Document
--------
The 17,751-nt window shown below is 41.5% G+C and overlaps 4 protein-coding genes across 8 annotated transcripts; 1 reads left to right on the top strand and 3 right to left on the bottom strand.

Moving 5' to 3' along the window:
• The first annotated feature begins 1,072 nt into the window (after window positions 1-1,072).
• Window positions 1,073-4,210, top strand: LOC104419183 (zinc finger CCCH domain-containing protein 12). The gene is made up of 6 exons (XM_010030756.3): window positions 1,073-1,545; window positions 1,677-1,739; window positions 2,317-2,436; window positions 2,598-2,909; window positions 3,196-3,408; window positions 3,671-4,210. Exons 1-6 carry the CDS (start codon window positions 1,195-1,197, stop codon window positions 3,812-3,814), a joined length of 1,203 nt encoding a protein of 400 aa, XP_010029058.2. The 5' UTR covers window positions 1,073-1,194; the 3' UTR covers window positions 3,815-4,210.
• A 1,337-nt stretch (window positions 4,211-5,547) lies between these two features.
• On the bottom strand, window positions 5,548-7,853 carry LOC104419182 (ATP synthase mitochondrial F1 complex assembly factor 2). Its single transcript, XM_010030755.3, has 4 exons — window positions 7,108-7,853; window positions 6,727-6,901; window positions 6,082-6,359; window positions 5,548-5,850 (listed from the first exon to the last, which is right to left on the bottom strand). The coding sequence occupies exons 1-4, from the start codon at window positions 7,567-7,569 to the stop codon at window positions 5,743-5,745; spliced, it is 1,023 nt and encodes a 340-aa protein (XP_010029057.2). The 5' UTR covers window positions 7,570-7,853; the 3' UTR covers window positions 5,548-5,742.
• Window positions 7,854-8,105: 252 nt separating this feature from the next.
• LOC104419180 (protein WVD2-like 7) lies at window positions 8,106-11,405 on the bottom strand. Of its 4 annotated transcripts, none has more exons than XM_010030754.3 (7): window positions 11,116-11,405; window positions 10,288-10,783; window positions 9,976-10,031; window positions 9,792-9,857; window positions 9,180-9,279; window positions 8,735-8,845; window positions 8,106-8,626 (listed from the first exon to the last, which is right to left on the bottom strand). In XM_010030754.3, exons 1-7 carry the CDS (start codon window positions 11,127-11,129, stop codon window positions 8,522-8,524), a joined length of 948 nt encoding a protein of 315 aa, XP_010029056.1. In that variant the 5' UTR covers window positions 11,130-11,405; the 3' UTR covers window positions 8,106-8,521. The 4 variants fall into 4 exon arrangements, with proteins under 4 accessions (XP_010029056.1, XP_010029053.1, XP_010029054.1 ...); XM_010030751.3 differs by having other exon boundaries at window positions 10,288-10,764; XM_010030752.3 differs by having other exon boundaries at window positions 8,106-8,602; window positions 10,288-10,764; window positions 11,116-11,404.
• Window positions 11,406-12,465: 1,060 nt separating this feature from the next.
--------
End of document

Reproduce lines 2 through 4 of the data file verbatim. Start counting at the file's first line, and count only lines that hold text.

Moving 5' to 3' along the window:
• The first annotated feature begins 1,072 nt into the window (after window positions 1-1,072).
• Window positions 1,073-4,210, top strand: LOC104419183 (zinc finger CCCH domain-containing protein 12). The gene is made up of 6 exons (XM_010030756.3): window positions 1,073-1,545; window positions 1,677-1,739; window positions 2,317-2,436; window positions 2,598-2,909; window positions 3,196-3,408; window positions 3,671-4,210. Exons 1-6 carry the CDS (start codon window positions 1,195-1,197, stop codon window positions 3,812-3,814), a joined length of 1,203 nt encoding a protein of 400 aa, XP_010029058.2. The 5' UTR covers window positions 1,073-1,194; the 3' UTR covers window positions 3,815-4,210.